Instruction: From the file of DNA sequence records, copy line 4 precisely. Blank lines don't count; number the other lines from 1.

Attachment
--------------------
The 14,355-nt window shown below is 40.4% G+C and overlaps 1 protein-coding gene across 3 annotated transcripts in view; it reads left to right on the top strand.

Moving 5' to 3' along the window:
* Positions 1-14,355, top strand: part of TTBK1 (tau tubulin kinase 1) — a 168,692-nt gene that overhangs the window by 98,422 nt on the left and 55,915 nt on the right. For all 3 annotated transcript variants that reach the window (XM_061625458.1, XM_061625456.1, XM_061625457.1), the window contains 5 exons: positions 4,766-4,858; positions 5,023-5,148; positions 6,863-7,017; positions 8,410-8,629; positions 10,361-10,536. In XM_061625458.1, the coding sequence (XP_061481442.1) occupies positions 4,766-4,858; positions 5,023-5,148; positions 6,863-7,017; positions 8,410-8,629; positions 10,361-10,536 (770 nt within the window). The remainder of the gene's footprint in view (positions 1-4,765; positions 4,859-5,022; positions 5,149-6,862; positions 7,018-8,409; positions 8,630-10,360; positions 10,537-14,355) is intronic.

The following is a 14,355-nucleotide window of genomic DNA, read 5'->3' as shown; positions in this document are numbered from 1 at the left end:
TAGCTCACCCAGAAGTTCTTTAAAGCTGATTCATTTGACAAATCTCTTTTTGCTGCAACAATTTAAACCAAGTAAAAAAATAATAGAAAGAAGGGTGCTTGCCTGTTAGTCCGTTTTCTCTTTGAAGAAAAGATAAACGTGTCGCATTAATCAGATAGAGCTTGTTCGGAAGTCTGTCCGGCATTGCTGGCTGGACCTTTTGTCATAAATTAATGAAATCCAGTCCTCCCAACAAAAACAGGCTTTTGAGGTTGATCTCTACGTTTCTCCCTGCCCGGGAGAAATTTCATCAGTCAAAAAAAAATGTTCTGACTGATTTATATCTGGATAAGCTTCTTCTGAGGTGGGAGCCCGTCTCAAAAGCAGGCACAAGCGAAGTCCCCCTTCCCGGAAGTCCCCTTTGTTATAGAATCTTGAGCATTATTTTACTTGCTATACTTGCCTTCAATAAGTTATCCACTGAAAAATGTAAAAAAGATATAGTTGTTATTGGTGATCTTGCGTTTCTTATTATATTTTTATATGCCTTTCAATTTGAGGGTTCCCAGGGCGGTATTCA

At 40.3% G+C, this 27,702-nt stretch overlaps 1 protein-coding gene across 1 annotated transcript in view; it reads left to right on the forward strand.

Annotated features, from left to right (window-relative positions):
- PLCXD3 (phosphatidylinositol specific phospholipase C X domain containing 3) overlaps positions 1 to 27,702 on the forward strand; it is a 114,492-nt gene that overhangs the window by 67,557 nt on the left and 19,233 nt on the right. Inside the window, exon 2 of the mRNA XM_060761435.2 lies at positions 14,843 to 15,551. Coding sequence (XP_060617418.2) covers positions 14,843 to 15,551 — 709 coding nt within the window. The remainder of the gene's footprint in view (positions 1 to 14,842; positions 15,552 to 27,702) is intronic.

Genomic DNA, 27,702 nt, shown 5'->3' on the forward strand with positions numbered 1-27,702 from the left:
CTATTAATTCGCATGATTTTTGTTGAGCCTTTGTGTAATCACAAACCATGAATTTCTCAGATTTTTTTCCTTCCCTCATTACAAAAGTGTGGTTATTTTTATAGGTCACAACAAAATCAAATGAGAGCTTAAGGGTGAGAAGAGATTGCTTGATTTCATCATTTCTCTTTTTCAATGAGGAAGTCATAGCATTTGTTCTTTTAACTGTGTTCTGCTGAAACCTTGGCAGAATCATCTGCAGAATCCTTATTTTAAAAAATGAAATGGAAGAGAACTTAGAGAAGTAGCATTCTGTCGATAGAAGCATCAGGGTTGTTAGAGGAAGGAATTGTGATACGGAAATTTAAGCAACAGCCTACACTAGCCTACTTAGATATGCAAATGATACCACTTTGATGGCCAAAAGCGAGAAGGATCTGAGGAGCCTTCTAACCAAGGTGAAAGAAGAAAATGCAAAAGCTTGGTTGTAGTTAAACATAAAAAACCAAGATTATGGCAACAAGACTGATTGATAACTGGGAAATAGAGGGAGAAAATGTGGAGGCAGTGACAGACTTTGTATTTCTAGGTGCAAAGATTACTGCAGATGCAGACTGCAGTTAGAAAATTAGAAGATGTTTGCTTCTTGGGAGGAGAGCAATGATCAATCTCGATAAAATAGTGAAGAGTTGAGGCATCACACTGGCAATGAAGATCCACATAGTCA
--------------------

The following is a 14,355-nucleotide window of genomic DNA, read 5'->3' as shown; positions in this document are numbered from 1 at the left end: